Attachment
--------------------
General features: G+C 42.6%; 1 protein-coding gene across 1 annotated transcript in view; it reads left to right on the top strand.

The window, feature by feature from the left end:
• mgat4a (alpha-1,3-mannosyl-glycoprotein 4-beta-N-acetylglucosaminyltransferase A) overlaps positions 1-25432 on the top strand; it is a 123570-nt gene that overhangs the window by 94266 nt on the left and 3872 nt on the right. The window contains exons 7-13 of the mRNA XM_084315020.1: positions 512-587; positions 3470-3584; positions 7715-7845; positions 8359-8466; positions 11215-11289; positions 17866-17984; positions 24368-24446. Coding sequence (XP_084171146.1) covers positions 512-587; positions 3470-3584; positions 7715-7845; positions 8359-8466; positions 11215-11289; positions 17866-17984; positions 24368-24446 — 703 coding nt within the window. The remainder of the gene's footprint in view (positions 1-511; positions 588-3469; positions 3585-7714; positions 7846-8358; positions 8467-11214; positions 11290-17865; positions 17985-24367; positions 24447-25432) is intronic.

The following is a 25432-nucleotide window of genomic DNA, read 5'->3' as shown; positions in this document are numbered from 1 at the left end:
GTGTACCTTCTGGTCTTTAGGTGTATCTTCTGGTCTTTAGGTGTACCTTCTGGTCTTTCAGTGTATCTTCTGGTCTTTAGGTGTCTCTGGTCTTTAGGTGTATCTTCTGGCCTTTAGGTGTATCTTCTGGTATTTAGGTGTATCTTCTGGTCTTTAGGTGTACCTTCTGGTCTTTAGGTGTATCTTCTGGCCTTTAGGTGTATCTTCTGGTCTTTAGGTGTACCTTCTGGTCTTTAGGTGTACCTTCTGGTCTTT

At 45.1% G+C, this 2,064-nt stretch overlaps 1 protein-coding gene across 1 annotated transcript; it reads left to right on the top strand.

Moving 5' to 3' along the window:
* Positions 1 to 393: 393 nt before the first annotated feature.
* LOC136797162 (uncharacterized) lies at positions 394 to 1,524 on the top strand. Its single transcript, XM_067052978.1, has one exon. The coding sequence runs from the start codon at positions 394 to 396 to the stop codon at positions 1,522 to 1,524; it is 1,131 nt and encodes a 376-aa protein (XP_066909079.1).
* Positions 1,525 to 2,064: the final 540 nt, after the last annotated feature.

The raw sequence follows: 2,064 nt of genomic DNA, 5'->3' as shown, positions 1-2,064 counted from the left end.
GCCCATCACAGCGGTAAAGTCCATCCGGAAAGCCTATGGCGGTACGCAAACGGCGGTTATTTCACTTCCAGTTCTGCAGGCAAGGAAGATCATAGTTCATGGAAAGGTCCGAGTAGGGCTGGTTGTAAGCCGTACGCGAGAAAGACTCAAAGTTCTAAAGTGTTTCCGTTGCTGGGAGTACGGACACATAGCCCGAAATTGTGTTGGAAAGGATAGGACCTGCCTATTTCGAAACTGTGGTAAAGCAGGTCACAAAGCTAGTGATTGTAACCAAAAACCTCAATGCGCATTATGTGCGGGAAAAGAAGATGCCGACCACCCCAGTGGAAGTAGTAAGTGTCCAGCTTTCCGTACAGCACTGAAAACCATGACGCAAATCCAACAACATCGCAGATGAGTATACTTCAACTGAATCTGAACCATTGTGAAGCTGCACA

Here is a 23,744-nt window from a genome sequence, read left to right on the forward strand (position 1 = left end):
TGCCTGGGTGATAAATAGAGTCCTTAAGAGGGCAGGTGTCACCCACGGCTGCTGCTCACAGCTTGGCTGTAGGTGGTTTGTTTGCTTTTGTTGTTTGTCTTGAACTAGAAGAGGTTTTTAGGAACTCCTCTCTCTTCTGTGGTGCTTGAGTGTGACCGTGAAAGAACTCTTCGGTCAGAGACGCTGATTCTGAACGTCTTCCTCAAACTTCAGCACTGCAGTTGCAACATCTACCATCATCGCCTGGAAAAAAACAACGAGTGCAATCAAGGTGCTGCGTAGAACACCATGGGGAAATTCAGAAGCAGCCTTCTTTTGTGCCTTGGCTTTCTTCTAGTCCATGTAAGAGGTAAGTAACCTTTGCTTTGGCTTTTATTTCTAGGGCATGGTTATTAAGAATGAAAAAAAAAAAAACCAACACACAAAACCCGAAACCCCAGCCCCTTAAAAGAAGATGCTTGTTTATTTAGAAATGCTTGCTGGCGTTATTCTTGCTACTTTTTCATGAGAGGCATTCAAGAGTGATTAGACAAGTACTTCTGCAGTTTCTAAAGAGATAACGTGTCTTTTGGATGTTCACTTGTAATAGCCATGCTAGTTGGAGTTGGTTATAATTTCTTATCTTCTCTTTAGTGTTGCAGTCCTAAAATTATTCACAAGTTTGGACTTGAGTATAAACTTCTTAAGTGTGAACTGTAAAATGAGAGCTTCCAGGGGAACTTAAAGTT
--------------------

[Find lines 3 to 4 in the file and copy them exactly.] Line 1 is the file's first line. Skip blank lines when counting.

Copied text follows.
• mgat4a (alpha-1,3-mannosyl-glycoprotein 4-beta-N-acetylglucosaminyltransferase A) overlaps positions 1-25432 on the top strand; it is a 123570-nt gene that overhangs the window by 94266 nt on the left and 3872 nt on the right. The window contains exons 7-13 of the mRNA XM_084315020.1: positions 512-587; positions 3470-3584; positions 7715-7845; positions 8359-8466; positions 11215-11289; positions 17866-17984; positions 24368-24446. Coding sequence (XP_084171146.1) covers positions 512-587; positions 3470-3584; positions 7715-7845; positions 8359-8466; positions 11215-11289; positions 17866-17984; positions 24368-24446 — 703 coding nt within the window. The remainder of the gene's footprint in view (positions 1-511; positions 588-3469; positions 3585-7714; positions 7846-8358; positions 8467-11214; positions 11290-17865; positions 17985-24367; positions 24447-25432) is intronic.

The following is a 25432-nucleotide window of genomic DNA, read 5'->3' as shown; positions in this document are numbered from 1 at the left end: